I'm working with a function generator that has a floating output. At one point, I looked at the signal on both the center conductor of the BNC connector and on the shield of the BNC connector relative to earth ground, and I found that while neither of them looked like a sine wave on their own, their difference was equal to a sine wave. I think this makes sense, as the center conductor's signal should be taken relative to the floating "ground" on the shield of the BNC.
However, the simple act of connecting this function generator to an oscilloscope with a BNC cable confuses me. The shields of the BNC connectors on the oscilloscope I'm using are earth grounded, though I still see a perfect sine wave on the oscilloscope. My confusion is: what happens when the BNC cable is connected on one side to a (time-dependent) floating "ground", and connected to earth ground on the other side? I assumed the oscilloscope measures the signal of the center conductor relative to earth ground, which I know should not give a sine wave on its own.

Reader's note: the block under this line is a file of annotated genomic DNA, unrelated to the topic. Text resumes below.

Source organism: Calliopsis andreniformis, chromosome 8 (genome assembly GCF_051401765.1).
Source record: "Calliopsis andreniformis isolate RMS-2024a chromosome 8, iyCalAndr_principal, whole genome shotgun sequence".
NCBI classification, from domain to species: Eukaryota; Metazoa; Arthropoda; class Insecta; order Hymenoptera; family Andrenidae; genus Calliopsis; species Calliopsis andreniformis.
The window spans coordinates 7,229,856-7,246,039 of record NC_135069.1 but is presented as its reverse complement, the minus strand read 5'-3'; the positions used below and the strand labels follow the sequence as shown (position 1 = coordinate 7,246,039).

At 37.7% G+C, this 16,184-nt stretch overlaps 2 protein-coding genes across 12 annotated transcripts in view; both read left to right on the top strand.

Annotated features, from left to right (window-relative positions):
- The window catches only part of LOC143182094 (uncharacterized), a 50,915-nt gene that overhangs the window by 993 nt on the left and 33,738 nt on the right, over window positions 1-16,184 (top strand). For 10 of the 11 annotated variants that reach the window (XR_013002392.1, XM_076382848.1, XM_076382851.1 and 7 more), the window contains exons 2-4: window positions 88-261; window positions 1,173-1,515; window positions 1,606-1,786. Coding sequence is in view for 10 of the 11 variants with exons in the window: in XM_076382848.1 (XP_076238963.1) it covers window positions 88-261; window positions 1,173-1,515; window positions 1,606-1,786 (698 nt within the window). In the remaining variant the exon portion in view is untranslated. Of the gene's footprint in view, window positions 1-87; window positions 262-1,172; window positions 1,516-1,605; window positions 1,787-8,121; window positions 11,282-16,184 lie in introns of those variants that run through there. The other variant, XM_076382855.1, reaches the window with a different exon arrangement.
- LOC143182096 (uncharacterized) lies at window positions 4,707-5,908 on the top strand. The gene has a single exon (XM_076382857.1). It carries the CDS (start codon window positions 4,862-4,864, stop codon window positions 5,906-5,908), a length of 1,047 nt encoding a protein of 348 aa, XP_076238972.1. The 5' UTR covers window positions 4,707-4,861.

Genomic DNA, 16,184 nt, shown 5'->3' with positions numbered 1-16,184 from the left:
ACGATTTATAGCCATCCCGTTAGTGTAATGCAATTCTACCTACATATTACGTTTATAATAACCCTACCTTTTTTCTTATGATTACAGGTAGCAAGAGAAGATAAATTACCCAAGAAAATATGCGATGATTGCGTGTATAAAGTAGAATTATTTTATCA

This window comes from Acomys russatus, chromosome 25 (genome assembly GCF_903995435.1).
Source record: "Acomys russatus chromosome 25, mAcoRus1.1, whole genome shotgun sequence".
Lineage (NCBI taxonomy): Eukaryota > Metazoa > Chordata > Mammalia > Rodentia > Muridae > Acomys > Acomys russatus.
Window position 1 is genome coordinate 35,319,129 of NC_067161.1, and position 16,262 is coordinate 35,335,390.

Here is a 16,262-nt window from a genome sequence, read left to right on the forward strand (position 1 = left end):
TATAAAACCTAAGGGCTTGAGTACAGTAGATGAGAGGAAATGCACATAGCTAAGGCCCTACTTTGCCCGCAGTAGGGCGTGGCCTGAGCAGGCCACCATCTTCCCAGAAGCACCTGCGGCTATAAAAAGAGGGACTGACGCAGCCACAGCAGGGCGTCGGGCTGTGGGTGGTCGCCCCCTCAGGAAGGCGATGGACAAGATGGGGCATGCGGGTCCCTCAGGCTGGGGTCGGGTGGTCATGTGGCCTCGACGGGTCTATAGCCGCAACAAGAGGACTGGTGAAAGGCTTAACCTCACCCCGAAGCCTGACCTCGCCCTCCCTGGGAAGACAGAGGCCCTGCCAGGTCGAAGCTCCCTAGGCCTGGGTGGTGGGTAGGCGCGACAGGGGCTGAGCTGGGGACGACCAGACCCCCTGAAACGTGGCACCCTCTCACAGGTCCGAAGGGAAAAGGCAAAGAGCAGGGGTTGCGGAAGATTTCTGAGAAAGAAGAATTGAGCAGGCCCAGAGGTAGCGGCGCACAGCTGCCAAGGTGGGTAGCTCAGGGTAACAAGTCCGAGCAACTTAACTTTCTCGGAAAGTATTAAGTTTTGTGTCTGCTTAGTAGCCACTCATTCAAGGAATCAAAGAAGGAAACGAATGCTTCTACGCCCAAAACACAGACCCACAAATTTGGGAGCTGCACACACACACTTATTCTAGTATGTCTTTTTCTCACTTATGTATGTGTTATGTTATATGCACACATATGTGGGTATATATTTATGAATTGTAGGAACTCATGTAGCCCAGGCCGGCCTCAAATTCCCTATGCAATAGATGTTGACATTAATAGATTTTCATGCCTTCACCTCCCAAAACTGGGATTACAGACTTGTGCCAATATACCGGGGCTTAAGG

So does the shield of the oscilloscope remain at earth ground when I connect the BNC cable, or does it change to the floating "ground" of the function generator? Thanks!